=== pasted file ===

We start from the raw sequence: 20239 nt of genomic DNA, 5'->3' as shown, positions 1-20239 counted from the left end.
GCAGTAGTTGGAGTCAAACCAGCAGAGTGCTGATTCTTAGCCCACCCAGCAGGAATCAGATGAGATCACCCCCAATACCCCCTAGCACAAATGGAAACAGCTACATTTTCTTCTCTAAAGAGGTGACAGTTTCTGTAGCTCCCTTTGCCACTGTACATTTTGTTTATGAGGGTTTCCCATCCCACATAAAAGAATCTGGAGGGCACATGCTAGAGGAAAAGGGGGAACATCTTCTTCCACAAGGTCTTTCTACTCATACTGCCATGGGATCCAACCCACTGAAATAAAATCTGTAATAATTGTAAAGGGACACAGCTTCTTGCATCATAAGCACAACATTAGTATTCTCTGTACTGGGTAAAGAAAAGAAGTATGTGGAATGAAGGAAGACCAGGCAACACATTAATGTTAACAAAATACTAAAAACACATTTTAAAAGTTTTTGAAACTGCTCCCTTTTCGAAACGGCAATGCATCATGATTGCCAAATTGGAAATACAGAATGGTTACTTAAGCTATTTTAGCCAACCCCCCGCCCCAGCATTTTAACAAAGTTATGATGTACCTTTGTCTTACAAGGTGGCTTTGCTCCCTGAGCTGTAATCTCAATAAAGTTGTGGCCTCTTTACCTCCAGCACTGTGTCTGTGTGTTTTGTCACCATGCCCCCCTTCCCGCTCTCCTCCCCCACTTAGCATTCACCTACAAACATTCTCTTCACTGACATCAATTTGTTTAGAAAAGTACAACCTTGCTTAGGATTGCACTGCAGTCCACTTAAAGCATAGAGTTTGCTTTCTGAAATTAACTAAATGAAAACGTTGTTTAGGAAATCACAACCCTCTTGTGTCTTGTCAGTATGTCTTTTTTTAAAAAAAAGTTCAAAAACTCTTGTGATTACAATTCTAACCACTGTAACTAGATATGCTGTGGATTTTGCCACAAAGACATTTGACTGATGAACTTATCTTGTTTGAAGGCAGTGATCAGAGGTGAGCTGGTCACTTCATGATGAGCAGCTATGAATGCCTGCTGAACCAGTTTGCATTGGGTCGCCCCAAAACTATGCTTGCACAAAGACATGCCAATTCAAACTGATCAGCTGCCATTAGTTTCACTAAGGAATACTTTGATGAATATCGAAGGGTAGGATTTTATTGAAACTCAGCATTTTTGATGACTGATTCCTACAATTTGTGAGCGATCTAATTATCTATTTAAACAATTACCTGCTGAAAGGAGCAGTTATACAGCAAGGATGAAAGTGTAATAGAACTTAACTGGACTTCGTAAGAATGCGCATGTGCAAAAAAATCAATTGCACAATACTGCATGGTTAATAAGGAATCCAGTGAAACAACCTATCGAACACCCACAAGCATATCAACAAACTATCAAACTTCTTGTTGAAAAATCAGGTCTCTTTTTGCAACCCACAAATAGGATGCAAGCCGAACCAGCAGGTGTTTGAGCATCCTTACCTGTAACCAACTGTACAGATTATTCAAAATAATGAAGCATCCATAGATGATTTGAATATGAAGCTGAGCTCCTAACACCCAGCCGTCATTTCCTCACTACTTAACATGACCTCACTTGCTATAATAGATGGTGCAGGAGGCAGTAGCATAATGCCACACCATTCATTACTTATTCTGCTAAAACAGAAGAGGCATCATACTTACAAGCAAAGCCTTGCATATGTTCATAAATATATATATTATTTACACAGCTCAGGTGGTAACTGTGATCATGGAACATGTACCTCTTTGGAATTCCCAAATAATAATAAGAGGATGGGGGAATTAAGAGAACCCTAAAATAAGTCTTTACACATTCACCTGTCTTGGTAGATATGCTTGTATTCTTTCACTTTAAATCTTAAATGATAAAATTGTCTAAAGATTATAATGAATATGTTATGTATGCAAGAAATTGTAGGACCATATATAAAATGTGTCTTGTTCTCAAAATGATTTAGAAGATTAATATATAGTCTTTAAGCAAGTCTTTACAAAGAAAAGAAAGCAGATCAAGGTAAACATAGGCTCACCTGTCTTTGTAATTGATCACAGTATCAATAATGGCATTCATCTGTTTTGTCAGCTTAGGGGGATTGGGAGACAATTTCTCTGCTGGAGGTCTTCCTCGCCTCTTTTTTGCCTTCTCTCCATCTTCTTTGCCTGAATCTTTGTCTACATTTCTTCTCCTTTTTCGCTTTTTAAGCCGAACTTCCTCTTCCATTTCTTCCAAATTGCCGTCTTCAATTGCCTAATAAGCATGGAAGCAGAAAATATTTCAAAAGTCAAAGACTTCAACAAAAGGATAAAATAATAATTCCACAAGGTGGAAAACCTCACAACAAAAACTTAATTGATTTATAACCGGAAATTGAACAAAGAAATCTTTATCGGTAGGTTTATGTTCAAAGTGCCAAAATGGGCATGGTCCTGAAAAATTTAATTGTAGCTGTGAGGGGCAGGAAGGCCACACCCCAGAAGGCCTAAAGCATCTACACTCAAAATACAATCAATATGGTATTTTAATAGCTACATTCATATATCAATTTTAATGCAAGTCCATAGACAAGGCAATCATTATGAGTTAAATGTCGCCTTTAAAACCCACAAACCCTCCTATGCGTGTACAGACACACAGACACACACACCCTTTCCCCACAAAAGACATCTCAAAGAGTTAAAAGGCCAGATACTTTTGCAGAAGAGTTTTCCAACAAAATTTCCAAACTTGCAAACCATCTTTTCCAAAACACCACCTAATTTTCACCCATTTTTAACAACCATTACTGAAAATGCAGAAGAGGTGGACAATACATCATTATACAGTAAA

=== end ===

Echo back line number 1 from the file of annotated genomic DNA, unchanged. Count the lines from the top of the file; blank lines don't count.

We start from the raw sequence: 20239 nt of genomic DNA, 5'->3' as shown, positions 1-20239 counted from the left end.